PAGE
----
Quality Assurance and Quality Engineering seek to improve quality.

They know that testing does not improve quality in and of itself. It indicates potential issues with quality. For example, tests do not improve application code unless application code is then changed from the feedback from tests.

There are also several barriers to the role's advice given that Quality Engineering (QE) is more frequently Quality Assurance (QA). It is often subject to many biases against 'manual testers' as failed computer programmers.

So the question is, given these factors (and regardless of our agreement/disagreement or opinions on them):

What can a QA architect do to influence quality indirectly?

2 Answers 2


It is a difficult challenge!
Focus on:

  • Leading my example
    • Group refactoring mob sessions
    • Sharing best practices and relevant real world examples
    • Having quality topics as frequent topics of formal and informal conversations
  • Encouraging BDD as a standard practice fully integrated with product development
  • Encouraging TDD as a standard practice fully integrated with code development
  • Ensuring that Quality Assurance and testing has a strong presence at initial high discussions
  • Include Agile Testing Pyramid and Agile Testing Quadrants with other product and development members in the development team
  • Lunch and Learns
    • Good code practices
    • Good test practices
  • Promoting and demonstrating quality Pairing and Mobbing practices
  • Working with the business to obtain good tools and materials for pairing and mobbing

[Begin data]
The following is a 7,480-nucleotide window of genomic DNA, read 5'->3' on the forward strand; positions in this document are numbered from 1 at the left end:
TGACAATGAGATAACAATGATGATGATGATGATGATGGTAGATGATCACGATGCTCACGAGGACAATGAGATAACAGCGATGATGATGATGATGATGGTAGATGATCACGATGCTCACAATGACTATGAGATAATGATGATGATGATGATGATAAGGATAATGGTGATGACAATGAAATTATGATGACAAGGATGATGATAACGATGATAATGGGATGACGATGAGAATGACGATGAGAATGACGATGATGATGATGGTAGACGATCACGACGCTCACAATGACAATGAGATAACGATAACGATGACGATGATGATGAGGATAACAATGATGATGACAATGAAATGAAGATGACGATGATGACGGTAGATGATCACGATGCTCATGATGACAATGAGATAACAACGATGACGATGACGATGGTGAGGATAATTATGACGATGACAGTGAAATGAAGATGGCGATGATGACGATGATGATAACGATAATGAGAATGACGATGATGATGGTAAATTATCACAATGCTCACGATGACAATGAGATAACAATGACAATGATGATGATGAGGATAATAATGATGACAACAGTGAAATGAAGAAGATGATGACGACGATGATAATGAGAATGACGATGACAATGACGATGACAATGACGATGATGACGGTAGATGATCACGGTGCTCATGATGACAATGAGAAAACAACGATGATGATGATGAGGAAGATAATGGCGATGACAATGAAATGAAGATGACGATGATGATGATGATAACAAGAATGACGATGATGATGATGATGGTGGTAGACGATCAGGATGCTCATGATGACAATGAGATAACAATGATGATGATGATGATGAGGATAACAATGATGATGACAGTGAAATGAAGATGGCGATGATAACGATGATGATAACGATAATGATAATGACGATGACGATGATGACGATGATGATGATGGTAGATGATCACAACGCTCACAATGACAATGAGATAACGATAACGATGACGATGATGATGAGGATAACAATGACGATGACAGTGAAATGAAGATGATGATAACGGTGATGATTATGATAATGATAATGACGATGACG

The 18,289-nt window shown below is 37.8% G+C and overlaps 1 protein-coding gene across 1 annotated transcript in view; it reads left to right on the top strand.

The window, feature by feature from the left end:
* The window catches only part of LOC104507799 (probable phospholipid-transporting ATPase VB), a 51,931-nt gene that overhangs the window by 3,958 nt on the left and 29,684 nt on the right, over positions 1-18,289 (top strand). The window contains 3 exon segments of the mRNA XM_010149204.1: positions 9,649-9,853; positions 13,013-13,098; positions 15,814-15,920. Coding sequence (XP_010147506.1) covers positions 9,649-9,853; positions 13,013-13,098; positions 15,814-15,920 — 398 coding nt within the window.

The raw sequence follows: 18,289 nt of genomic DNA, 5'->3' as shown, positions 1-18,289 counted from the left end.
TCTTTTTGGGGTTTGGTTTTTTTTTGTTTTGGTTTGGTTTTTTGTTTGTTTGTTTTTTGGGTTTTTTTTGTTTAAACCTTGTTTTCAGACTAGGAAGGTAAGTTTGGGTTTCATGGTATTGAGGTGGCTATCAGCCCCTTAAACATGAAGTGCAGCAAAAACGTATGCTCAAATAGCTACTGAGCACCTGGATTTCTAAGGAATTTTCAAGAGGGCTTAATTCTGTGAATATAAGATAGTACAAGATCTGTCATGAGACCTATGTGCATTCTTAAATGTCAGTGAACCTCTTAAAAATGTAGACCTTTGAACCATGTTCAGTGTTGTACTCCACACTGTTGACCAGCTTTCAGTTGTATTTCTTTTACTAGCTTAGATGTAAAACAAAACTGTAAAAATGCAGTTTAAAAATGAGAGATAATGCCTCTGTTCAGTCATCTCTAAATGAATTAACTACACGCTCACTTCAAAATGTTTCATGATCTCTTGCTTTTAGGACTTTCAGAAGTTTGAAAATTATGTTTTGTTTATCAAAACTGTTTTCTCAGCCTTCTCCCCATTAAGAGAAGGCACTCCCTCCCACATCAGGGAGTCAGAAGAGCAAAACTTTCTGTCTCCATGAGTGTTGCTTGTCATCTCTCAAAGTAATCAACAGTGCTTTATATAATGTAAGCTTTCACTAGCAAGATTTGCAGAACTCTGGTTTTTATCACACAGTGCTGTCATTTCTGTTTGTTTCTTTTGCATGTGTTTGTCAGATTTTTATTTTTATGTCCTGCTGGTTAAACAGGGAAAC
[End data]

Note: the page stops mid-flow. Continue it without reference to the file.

• Being present in the development team and for ad-hoc '3 amigos' conversations
    • Supported fully by the business and both quality and development managers
    • Decent food
    • Quality Presentations
  • Showing technical depth and the ability to talk code with application developers.
  • How long term goals (customer service, revenue, growth, etc) relate to short term metrics
  • Tight relationships with Engineering Management and their support in your efforts.
  • Discussions of what to test where (Unit, Integrated, UI, Explore, Load, etc.)
  • Relating business objectives and technology implementations
  • Measurements and tools that rate and grade code quality for example Code Climate
  • Sharing knowledge, rationale and best practices for a well-formed test pyramid

Huge Credit to Freddy Vega who inspired this question!
Also to James Krawczyski for more thinking about it !


It may sound trival but I suggest to occasionally involve all other team members in quality assurance activities, e.g. ask developers to suggest tests for someone else work. Show QA perspespective to people with different roles in the team. Show examples of how harmful 'we don't have time to automate/do note tests, we need to deliver news features' situations can be. Showing good manual tester skills can have good influence on how manual tester are seen.

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